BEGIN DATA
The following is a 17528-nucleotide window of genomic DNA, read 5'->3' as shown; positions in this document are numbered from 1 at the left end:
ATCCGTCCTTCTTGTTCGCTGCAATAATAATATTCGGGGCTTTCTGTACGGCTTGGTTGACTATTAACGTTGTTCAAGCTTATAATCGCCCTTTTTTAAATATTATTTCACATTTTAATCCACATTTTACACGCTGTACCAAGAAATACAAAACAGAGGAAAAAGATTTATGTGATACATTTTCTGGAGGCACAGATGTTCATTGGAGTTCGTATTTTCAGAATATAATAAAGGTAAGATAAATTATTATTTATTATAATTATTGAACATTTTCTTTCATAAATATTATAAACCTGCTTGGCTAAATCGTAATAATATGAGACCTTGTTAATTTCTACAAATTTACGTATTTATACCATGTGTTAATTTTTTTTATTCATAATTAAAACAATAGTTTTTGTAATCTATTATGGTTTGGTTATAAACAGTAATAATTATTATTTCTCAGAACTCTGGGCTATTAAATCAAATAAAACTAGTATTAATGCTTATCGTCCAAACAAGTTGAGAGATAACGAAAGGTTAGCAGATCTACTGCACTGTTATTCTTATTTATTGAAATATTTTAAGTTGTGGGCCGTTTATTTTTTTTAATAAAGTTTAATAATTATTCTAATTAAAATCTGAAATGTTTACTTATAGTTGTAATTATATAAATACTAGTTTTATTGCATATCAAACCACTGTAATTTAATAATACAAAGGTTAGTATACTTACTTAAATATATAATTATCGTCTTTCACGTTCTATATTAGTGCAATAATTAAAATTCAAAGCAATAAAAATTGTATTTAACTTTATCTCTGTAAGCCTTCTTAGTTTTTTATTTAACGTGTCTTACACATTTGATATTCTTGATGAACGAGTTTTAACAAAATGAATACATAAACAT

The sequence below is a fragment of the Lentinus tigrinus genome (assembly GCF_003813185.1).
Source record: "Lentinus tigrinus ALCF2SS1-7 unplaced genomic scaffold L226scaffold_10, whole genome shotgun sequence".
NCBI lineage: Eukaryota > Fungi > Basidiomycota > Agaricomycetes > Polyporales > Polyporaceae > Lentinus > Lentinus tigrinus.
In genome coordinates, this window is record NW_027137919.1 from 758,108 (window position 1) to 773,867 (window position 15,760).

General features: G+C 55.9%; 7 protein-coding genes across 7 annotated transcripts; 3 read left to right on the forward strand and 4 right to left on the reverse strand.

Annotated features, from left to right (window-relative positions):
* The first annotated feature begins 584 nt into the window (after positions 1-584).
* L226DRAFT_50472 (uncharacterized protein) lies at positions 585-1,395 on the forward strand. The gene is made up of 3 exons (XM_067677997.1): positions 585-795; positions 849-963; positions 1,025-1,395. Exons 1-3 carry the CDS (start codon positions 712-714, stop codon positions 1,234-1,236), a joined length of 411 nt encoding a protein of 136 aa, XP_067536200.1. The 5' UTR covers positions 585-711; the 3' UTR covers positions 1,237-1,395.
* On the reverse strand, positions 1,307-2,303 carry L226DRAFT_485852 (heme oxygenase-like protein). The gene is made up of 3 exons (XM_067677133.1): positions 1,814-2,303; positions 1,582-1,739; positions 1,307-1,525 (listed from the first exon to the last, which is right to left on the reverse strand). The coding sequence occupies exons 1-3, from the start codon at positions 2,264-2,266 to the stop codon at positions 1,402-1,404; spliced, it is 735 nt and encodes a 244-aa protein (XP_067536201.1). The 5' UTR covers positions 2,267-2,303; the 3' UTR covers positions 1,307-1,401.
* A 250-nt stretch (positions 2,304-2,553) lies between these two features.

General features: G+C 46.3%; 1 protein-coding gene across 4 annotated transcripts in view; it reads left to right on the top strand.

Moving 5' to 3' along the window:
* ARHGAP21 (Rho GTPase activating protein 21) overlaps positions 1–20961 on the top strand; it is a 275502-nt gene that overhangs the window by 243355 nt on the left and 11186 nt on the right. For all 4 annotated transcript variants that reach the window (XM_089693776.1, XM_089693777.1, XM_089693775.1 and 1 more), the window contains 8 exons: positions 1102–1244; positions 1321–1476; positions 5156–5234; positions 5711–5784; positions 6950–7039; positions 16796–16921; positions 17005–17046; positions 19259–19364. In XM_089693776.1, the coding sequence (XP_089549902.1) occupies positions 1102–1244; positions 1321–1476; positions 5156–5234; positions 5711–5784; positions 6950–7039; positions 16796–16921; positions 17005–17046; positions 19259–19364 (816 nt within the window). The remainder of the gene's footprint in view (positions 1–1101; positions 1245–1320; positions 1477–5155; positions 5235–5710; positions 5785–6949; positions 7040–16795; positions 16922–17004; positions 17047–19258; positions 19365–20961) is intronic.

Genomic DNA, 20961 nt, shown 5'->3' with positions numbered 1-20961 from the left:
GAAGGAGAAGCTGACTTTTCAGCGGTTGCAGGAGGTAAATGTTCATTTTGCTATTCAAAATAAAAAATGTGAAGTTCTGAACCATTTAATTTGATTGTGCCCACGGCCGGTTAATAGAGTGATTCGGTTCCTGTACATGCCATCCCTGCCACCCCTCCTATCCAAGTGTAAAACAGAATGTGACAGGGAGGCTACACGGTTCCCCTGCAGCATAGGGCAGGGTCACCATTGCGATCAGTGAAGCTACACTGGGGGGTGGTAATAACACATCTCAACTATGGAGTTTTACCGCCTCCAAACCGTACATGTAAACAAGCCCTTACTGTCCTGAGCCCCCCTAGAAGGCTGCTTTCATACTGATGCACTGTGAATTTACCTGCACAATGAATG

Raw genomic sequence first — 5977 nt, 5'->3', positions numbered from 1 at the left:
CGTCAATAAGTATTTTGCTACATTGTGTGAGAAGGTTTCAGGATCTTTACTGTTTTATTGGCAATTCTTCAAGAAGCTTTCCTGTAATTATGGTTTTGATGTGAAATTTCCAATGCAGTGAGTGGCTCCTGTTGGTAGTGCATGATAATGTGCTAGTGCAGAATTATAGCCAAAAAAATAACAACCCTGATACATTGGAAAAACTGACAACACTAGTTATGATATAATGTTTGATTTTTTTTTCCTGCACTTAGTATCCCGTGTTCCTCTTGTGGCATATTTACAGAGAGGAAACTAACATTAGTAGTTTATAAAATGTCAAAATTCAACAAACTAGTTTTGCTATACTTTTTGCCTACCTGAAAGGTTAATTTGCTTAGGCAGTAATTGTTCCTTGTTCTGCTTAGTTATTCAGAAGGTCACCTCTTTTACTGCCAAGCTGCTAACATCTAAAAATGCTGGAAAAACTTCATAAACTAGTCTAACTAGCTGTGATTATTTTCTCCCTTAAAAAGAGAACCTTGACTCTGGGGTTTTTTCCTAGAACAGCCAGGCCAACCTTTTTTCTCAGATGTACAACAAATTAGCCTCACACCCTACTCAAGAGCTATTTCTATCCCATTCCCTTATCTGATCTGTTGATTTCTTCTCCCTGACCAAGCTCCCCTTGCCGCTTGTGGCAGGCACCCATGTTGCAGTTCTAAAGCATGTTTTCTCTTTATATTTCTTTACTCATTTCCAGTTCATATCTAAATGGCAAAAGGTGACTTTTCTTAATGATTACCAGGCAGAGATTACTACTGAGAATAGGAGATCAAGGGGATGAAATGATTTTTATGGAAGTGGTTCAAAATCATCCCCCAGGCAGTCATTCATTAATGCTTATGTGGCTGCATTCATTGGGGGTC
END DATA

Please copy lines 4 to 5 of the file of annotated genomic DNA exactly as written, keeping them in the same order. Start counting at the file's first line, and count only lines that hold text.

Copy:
Source record: "Lentinus tigrinus ALCF2SS1-7 unplaced genomic scaffold L226scaffold_10, whole genome shotgun sequence".
NCBI lineage: Eukaryota > Fungi > Basidiomycota > Agaricomycetes > Polyporales > Polyporaceae > Lentinus > Lentinus tigrinus.